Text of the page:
Year-End Review (2022 Edition)

Listen to the podcast of this post by clicking on the player below, and you can also subscribe on AppleSpotify, or Audible.

The apostle Peter said he wrote two letters to the church “as reminders to stimulate you to wholesome thinking” (2 Peter 3:1). And Paul reminded his young friend Timothy to “keep reminding [your congregation] of these things” (2 Timothy 2:14). 

In the spirit of those great apostles, I have made it a practice to take time at the end of each year to look back on all that we have learned in the previous year, and then to look forward to where God may be leading Calvary Assembly of God in this upcoming year.

Clicking on each series title will take you to a list of all of the sermons in that series. 

Awesome—Jesus told us that we could pray in His name and expect amazing things (see John 14:13-14, 15:16, 16:23-24). This does not mean that simply adding the phrase “in Jesus’ name, Amen” to the end of a prayer unlocks a secret code. Rather, it means that the more we understand just how awesome our Savior is, and that He is the Key to God’s storeroom, the more we will being to align our prayers with the will of God. Jesus desires for His Father’s glory to be seen on earth through the answers to our prayers. The writer of Hebrews opens his letter by reminding us that Jesus is “the radiance of God’s glory and the exact representation of His being, sustaining all things by His powerful word” (Hebrews 1:3).

Is That In The Bible? (part 1 and part 2)—A meme that makes me chuckle every time I see it is a “quote” attributed to Abraham Lincoln in which he says, “The problem with quotes found on the internet is that they are often not true.” (Not to spoil the joke for you, but unless Lincoln knew how to time travel to the future, I don’t think he knew about the modern internet! 😂). I love this meme because it captures something that so many people fall into: a quick acceptance of a statement without verifying its source or thinking through the implications of the statement’s truthfulness. I think you may be surprised to discover just how many phrases we call biblical aren’t, and how many phrases there are that we never realized are actually in the Bible.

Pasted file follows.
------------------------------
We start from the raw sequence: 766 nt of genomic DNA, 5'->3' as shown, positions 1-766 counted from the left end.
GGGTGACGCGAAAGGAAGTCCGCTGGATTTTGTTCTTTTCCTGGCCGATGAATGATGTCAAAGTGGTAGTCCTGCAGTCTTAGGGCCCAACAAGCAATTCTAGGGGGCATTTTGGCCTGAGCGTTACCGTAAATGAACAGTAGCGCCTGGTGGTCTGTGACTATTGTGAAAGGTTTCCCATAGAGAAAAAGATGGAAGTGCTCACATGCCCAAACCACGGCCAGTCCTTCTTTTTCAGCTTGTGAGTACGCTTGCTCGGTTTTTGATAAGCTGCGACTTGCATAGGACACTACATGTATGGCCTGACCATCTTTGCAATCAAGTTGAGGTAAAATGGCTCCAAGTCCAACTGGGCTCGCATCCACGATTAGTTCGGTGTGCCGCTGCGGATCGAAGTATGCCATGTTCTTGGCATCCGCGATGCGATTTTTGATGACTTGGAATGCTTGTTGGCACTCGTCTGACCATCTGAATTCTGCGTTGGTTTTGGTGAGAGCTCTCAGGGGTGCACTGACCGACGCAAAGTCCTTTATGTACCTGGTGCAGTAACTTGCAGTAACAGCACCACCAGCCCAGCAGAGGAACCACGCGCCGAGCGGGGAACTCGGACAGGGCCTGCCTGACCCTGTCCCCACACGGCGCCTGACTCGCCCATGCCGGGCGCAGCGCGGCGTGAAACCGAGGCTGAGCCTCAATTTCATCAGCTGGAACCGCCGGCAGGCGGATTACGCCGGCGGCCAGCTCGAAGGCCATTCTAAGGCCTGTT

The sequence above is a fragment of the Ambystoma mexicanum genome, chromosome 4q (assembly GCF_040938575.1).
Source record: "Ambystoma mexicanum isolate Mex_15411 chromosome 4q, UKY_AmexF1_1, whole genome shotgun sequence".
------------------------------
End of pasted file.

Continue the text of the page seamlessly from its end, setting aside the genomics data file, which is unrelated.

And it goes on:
Christmas Unwrapped At Easter—Remember as a kid when you would unwrap a gift and discover it wasn’t something you really wanted, but then your parents explained that it was something you needed? The birth of Jesus in Bethlehem was a little like that—it wasn’t exactly what people were hoping for, but it was exactly what they needed. The real meaning of that Christmas gift wasn’t realized until after Jesus was crucified and resurrected back to life.

We Are: Pentecostal—Pentecost for over 1500 years was a celebration in Jerusalem that brought in Jews from all over the world. But on the Day of Pentecost that came just ten days after Jesus ascended back into heaven, the meaning of Pentecost was forever changed! Followers of Jesus—now empowered by an infilling of the Holy Spirit—began to take the good news of Jesus all over the world. These Spirit-filled Christians preached the Gospel and won converts to Christ even among hostile crowds, performed miracles and wonders, stood up to pagan priests and persecuting governmental leaders, and established a whole new way of living as Christ-followers. We, too, can be Pentecostal followers of Jesus Christ today. 

Selah—The word Selah appears nearly 70 times in the Bible, almost exclusively in the Psalms. Although it is primarily a musical term, it applies beautifully to our summer series. It means a pause. Throughout the Psalms, Selah appears at the end of a verse, at the end of the psalm, or sometimes even mid-sentence. But each one of them is perfectly placed by the Spirit-inspired authors to get us to take a breath and deeply contemplate what we just read or sang. 

Craving—Doesn’t it seem like far too many Christians think of their relationship with Jesus as bland? After all, we’ve been told that any cravings we have should be quickly downplayed so that they don’t carry “good Christians” away. But what we discover in the Bible is that God made us to be craving creatures—He wants us to long deeply and find ultimate satisfaction for those longings. In short, God created us to long after the things that only He can fulfill. As we dive into this new series, I think you will find it quite eye-opening and heart-lifting. 

The Great Attitude Of Gratitude—There’s something about gratitude that distinguishes people. Think about it: would you rather hang around with grumblers or grateful people? The gratitude of Paul and Silas certainly made them stand out from the crowd when they were in Philippi. Wrongly accused, beaten, and thrown in prison, but instead of bellyaching, they were praising God. Later on, when Paul wrote his letter to the Christians in Philippi, the theme of gratefulness permeates his letter. The distinguishing mark is actually in the title: The GReat ATTITUDE spells out GRATITUDE!

Bethlehem Is Proof—The prophet Micah foretells that the Messiah will arrive in dark times. Enemies will surround Israel, and Israel’s ruler will receive a nasty punch to the jaw. Demonic strongholds, witchcraft, and idolatry will appear to be gaining the upper hand. And then Micah turns his attention to a small village just south of Jerusalem—a village so small that it is often overlooked—a village from which no one would expect Israel’s Deliverer. And yet, Micah writes, “But you, Bethlehem Ephrathah, though you are small among the clans of Judah, out of you will come for Me One who will be Ruler over Israel, Whose origins are from of old, from ancient times” (Micah 5:2). Jesus the Deliverer was born in the little town of Bethlehem, and His birth there 700 years after Micah foretold it is our proof that God always gets the last word, the decisive word, and the best word!

We will be returning to a couple of these series in 2023, and we’ll be launching some brand-new ones as well. If you don’t have a home church in the northern Kent County area, I would love to have you join us! 

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Helping Our Teammates Destress